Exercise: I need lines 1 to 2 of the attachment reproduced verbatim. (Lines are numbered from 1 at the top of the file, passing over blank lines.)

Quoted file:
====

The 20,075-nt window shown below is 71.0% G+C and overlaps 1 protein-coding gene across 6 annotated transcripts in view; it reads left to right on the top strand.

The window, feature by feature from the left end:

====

The 20,075-nt window shown below is 71.0% G+C and overlaps 1 protein-coding gene across 6 annotated transcripts in view; it reads left to right on the top strand.

The window, feature by feature from the left end: